Generally speaking, designers today tend to operate under the assumption that that design is about serving the user, the individual or the customer. They are expected to come up with products and services to solve problems and help clients profit. Whenever the needs of the user are put in the centre of the project, we call this user-centric design, and on a good day that is the paradigm through which most designers strive to operate in.

However, ontological design adds a twist to the term ‘user-centric design’. Designs should not only adapt to user needs, in a user-centric manner, but should also define those needs, and engage in deliberate contextual curation. Isn’t it already the case that our environments and our tools design us, whether we are aware of that or not? We are surrounded by prosthetics. The impact that technology and the objects that surround have on us is more than just deep. It is not enough to say that the environment is influential therefore we should pay attention to the environment; we must understand that our tools, our technologies, our ideas — they are constitutional of the human being. Though this is much more salient in our era of advanced technology, it is a truth as old as our species. Technology has co-evolved with us; evolution goes on to this very day precisely through technology. Technology helped our ancestors win their evolutionary battles; and today it is the field where we fight ours. While many animals use technology, in their own way — think of termite hills, chimpanzees using sticks or beaver building dams — in the case of humans, technology is not merely something we use, but something that we are. We are the affordances of the discovery of fire, of clothing, of medicine and agriculture, calculated over the span of a thousands of generations. We’ve co-evolved with technology, and have been in a feedback loop with it since year zero.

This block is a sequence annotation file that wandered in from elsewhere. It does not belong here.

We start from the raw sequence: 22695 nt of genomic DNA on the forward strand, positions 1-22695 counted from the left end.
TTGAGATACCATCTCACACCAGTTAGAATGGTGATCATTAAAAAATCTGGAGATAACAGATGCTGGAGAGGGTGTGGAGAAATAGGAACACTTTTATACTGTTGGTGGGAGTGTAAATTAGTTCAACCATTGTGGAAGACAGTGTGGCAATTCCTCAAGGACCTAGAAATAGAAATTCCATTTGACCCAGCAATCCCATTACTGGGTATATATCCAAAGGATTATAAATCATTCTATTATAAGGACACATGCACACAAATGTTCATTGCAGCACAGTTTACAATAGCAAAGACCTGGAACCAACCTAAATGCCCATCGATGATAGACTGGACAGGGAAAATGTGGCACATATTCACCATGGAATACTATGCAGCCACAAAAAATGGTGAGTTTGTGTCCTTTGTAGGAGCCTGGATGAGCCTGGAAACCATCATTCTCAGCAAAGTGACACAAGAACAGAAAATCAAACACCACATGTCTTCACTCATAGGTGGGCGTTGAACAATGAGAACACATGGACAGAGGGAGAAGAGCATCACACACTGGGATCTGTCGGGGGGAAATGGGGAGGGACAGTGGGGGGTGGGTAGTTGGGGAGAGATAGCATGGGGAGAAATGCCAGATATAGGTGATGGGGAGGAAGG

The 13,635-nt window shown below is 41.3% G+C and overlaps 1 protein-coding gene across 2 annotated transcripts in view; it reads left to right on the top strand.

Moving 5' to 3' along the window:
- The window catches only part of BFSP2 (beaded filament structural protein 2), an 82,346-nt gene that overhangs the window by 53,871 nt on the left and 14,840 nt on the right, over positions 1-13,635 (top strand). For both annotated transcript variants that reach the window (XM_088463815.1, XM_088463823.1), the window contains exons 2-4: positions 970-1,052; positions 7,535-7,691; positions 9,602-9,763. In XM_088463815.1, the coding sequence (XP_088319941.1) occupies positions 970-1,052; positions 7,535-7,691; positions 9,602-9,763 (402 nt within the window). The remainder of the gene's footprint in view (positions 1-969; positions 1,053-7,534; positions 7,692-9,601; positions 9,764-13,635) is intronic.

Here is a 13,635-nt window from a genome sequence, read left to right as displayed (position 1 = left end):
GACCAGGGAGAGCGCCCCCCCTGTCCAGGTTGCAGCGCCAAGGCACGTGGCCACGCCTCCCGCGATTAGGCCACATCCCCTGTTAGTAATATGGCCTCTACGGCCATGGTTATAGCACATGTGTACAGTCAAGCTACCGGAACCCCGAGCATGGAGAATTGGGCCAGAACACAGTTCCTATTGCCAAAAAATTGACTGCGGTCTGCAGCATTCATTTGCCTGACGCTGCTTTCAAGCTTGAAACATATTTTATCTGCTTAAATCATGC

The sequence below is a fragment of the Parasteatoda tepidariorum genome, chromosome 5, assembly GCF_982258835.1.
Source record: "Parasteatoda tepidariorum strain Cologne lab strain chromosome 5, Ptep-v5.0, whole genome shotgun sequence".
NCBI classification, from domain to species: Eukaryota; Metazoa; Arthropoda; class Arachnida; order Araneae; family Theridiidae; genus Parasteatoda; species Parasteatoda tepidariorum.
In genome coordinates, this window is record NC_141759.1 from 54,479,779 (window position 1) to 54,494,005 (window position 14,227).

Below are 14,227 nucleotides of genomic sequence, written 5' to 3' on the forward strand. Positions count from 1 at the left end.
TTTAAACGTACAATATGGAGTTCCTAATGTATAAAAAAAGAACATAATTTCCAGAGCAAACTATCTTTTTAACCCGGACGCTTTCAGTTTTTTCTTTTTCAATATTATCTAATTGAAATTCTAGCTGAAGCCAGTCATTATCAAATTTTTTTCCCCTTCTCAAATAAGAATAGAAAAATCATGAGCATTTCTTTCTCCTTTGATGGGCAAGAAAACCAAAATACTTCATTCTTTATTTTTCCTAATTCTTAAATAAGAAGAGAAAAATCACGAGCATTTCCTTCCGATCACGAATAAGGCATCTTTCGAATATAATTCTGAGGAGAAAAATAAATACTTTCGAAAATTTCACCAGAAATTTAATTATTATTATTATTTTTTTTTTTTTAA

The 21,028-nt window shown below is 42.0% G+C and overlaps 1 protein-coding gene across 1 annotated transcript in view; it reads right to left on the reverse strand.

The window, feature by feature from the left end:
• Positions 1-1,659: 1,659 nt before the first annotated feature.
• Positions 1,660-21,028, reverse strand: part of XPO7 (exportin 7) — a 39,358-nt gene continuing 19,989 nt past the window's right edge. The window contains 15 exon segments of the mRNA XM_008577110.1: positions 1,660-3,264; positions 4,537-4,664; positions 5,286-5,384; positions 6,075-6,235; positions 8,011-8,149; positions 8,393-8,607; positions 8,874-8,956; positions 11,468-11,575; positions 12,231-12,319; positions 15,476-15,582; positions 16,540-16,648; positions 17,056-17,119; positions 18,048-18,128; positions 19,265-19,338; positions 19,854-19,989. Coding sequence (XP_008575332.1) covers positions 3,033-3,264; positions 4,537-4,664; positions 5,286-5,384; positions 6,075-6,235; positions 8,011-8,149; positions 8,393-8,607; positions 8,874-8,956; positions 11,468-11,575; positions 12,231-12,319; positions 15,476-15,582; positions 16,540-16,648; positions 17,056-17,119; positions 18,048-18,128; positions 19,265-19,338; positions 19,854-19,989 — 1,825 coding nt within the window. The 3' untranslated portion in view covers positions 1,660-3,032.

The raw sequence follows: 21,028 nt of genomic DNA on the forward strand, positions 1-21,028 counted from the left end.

As such, it is not enough for designers to try and help the user in solving problem X or Y; the way we are defining “problem”, “user”, and “design” must be updated. We need to move from designing products towards designing users themselves. The questions we need to be asking (if we are to keep up with the stampede of technocapitalism) are not “who are you designing for” or “what problem are you solving” — but rather “who are you designing”. Instead of asking “what are the needs of the users”, we should ask “how might we design our users” and “how might we network their functions”. User-centric design should therefore be replaced with user-network design, since the user is a network of overlapping functions.